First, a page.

I ran across an interesting article in CIO magazine the other day that caught my eye, because it seemed to conflict both with what I have learned and what we teach our clients and blog subscribers. The article was titled 12 Best Practices IT Should Avoid at All Costs, by Bob Lewis. What caught my eye was a statement about internal customers:
“Looking to fail? Make sure everyone in IT tells everyone outside of IT, “You’re my customer. My job is to exceed your expectations” (or, worse, “make you happy”).
Employees outside of IT are not IT’s customers. They’re IT’s colleagues, with whom IT collaborates as equals if anything good is going to happen for the company as a whole.
Legitimizing the idea of internal customers puts IT in a subservient position, where everyone in IT has to make their colleagues happy, whether doing so makes sense for the business or not, let alone whether it encourages the company’s actual customers to buy more products and services.”
As I dug deeper, I found these two statements from other articles: “The internal customer is a well-intended concept that drives mediocrity. Real customers are the people who pay you, and use your services; they’re the people that everyone in your organization should focus on.”1 and simply “Paying attention to internal customers can actually create obstacles to caring for real ones”.2
Have we been wrong on the various blogs and articles in which we discuss the value of the internal customer and satisfying their needs as you do your work? I kept digging and reading, and came to the conclusion that, no, we are not wrong. There is still value in knowing your internal customer and satisfying their needs. But, as the articles above alluded to, there are parameters to adhere to when serving the internal customer.
Who exactly is your internal customer? The internal customer is “the person or department within the organization who receives the product of your work that is essential to creating a good external customer experience”. That second half is the key. If the internal customer is not asking for something essential to a good customer experience for the external customer, it does not qualify as a true internal customer request.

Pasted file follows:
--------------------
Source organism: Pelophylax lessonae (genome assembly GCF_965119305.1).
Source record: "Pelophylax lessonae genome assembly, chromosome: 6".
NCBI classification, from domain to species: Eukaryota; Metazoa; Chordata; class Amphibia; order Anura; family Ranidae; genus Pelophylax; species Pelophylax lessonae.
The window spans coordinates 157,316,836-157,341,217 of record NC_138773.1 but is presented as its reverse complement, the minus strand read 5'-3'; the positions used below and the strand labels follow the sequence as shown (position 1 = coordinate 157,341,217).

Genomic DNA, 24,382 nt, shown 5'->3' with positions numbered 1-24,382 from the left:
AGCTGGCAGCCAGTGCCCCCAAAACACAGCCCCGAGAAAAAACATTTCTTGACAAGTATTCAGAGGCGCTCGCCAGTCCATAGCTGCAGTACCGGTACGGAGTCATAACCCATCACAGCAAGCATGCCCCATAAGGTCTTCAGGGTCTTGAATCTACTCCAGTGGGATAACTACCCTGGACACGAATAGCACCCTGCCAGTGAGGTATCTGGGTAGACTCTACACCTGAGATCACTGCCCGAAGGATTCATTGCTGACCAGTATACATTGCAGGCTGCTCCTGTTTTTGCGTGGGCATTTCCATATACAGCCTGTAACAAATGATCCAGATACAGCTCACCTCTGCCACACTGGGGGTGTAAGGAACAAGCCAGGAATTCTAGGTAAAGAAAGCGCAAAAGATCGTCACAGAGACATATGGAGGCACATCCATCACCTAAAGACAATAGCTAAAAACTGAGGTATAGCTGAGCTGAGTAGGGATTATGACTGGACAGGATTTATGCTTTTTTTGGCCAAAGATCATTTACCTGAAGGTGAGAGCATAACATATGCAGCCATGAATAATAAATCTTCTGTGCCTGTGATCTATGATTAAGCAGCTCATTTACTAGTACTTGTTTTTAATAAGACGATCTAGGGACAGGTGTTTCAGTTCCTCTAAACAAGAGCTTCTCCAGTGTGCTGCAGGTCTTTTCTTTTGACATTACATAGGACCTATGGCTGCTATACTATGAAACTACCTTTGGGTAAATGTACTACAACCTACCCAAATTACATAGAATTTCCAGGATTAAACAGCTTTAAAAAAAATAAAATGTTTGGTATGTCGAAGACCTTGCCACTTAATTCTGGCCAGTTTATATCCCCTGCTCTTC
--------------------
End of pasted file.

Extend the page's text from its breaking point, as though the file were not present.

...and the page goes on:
Internal customers are not to be viewed in a vacuum. The lens through which you must view each internal customer need is the lens of serving your external customer. The demands of your internal customer must line up with the organization’s ability to satisfy the external customer, i.e., does the internal customer’s request add value (increase the worth of the product/service in the minds of the external customer).
Here is a simple illustration to show the difference between a valid internal customer request vs one that is not. Years ago at PGS, we had a checklist of the supplies needed to deliver an on-site client session. The list was created by our consultants and logistics team and given to the office manager to fill. In this example, the consultant and logistics team were the office manager’s internal customers, and the product they needed from the office manager was a supply box packed and ready to go.
The list included a wide variety of supplies from post it notes to flip chart markers. The vast majority were legitimate requests of an internal customer because they were necessary tools for creating the product for our external customer, the client. However, there were a couple items on the list were not valid internal customer requests according to our definition above. The list included “medium point, black ink pens”. Why? The logistics staff liked a certain type of pen. Would the customer session be just as good if the pens were blue and fine point? Absolutely. Did we try to pack medium point black pens? Yes, because relationships with coworkers are important, and your external customer feels an antagonistic culture when they do business with you. But did the pens receive the same urgency as the flip chart markers and post-it notes? Not at all.
Examine the requests of your internal customers to determine if fulfilling them creates a better experience for your actual customers. When they do not, or worse when they create obstacles to caring for your external customers, as the articles above feared, it is ok, sometimes even imperative, to politely decline.
Legitimate internal customer requests are those that build the whole organization because they ultimately feed into satisfying the needs of your external customers. Learn to distinguish between the legitimate requests and those that are simply the “likes” of your internal customers. Do everything in your power to satisfy the legitimate requests but work to deliver on the “likes” only as it is appropriate.
1. Internal Customers: A Flawed Concept That Drives Mediocrity, by Lisa Earle McLeod ↩
2. Another Fad Worth Killing, by Thomas Stewart ↩